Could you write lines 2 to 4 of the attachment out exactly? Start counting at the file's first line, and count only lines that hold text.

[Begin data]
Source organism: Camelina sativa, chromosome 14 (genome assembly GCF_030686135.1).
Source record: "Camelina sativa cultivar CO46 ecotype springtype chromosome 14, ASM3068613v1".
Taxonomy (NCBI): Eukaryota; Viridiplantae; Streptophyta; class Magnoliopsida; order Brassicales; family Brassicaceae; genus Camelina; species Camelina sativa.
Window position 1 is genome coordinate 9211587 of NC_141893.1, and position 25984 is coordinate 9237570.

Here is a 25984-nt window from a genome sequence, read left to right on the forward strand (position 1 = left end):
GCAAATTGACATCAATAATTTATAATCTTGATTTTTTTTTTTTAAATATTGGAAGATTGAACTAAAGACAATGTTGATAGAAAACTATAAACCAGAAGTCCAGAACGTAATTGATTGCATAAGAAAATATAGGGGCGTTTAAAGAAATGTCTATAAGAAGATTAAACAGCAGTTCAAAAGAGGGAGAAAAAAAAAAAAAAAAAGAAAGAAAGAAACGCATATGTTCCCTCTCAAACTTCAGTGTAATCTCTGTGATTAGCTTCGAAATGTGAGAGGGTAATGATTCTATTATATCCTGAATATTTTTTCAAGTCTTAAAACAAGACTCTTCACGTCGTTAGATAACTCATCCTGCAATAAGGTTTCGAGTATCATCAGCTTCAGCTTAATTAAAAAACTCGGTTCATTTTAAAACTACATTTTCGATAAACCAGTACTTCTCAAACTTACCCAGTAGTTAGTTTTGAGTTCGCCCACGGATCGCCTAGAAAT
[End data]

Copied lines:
Source record: "Camelina sativa cultivar CO46 ecotype springtype chromosome 14, ASM3068613v1".
Taxonomy (NCBI): Eukaryota; Viridiplantae; Streptophyta; class Magnoliopsida; order Brassicales; family Brassicaceae; genus Camelina; species Camelina sativa.
Window position 1 is genome coordinate 9211587 of NC_141893.1, and position 25984 is coordinate 9237570.